2 - BMW Z1 (1986-1991)
The original BMW Z roadster is thought to have taken its name from its rear suspension: the first iteration of the firm’s multi-link rear ‘Z’ axle. However, the Z1’s doors are one of its most striking features, dropping down inside the sills.
The rest of the body is similarly space age, being a glassfibre shell based around a steel and carbonfibre monocoque. Beyond that, it used the engine and gearbox from the 325i. No bad thing, but it makes the 171bhp Z1 quick rather than devastatingly fast.
With just 8000 Z1s built, choice is limited and prices high. The starting price for one worth having is £20,000.
3 - Peugeot 1007 (2004-2009)
Adding sliding doors to a compact city car looked like the ideal way to conquer the difficulty of getting in and out of a two-door car in a compact urban parking space.
Sadly, the 1007 was a one-trick pony. Peugeot knows a thing or two about making great small cars, but the heavy, lethargic 1007 was a betrayal of its small car heritage.
At least the premium pricing when new is no longer an issue, because £1000 will net you a good one. Go for a strong colour and quirky interior and keep your fingers crossed that they develop a cult following. You might be lucky.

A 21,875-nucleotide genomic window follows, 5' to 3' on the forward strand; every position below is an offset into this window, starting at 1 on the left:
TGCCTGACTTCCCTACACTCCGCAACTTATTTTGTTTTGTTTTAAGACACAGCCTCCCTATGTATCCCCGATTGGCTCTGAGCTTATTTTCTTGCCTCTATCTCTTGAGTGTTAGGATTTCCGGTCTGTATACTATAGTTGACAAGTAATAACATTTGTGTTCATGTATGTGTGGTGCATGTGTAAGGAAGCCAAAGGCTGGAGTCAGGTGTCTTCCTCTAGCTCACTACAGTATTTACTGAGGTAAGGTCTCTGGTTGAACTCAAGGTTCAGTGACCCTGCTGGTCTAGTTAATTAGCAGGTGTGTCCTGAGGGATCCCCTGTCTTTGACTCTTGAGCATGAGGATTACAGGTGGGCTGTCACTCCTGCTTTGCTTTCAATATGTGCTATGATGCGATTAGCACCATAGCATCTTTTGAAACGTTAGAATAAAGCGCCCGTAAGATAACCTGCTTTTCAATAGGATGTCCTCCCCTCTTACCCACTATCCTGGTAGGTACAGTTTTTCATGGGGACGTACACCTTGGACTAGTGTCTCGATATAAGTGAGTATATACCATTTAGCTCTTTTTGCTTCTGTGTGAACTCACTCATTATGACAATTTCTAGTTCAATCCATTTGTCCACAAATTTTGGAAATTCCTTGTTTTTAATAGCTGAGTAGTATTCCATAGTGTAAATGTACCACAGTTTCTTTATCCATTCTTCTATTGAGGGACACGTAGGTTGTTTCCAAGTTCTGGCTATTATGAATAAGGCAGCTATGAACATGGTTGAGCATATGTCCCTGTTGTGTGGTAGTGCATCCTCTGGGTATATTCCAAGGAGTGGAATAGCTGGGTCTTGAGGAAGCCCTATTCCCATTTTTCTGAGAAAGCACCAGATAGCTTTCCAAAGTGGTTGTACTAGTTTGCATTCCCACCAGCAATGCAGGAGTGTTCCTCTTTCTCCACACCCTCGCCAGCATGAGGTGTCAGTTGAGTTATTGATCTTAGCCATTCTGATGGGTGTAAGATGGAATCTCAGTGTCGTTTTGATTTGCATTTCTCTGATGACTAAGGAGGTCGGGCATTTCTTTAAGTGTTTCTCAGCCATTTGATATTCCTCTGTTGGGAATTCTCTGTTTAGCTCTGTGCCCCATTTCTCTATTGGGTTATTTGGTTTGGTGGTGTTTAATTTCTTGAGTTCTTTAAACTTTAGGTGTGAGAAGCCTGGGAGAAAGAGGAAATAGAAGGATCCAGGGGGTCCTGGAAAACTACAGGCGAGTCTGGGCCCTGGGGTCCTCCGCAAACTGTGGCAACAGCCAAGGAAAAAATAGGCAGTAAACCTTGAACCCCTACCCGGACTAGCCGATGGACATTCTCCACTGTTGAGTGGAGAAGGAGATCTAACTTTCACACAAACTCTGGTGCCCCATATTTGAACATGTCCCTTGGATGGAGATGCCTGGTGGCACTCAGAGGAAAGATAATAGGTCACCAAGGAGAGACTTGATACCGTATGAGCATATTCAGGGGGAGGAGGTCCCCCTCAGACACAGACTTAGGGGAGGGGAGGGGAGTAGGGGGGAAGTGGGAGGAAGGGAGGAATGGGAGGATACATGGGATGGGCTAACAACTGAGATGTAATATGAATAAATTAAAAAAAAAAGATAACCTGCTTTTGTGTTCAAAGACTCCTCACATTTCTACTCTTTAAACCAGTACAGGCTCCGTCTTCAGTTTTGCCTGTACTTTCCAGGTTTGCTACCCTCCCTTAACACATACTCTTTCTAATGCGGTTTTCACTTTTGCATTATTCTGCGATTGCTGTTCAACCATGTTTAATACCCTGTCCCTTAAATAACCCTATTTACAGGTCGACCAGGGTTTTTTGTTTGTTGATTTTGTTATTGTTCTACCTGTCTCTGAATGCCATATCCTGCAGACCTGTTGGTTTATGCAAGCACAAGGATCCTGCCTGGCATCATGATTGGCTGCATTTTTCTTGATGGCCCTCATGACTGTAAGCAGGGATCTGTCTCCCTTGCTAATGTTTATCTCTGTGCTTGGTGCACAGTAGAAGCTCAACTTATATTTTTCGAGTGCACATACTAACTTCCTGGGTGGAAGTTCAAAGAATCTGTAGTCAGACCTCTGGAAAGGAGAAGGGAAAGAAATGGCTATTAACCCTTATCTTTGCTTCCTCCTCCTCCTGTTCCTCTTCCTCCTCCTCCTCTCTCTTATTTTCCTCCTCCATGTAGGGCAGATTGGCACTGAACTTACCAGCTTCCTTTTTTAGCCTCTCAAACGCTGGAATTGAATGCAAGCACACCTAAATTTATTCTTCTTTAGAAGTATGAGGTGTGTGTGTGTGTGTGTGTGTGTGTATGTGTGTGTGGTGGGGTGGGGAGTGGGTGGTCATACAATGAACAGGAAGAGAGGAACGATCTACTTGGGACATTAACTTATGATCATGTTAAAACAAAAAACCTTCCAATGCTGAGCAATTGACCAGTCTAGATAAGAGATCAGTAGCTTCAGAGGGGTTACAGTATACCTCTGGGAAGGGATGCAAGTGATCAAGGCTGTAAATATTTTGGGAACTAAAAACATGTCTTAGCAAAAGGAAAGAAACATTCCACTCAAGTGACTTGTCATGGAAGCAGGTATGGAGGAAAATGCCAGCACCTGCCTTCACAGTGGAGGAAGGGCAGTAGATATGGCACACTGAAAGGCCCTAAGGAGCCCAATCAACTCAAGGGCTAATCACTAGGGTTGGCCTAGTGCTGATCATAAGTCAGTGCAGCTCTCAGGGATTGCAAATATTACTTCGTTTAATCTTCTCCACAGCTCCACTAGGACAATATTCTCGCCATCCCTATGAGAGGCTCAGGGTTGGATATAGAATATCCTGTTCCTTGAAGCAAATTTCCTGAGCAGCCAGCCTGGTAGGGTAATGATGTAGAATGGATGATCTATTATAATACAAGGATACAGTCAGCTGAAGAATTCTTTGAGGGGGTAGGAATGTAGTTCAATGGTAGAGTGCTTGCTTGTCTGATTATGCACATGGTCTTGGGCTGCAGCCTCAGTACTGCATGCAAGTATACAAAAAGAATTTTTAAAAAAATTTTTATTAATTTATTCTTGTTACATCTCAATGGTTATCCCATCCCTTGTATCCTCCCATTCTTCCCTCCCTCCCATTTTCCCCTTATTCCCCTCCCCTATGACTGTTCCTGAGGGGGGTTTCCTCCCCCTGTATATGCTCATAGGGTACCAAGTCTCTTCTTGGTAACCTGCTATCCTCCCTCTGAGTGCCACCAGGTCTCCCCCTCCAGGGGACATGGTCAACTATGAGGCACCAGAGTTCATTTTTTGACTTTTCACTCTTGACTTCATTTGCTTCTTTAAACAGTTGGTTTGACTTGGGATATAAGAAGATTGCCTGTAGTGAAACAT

4 - Bond Bug (1970-1974)
Rear-wheel drive does not necessarily make something a driver’s car but, equally, numbers often don’t completely tell the story about performance. And so it is with the Bond Bug. It takes 23 seconds to reach 60mph from rest and is maxed out at 75mph, but you never want more.
The fabric doors and lifting canopy ensure that it feels faster, as does the inherently nervy stability that comes with a tricycle set-up with a single front wheel. They only come in orange and only basket cases are cheap. Although £4k will get you a runner, you should budget twice that for the best.
5 - Toyota Sera (1990-1996)
Although the Toyota Sera was never officially sold in the UK, plenty made the journey over here. Its doors are dihedral, not gullwing, and the solution was elegant enough to catch the eye of McLaren F1 designer Gordon Murray, who incorporated them into his supercar.
Earliest examples are now 25 years old, but the Sera still has a futuristic air about it, helped by a ‘glass canopy’ look that makes it look like something from the Jetsons. Roadworthy examples are now available from around £2000, and they’ll never be worth less.
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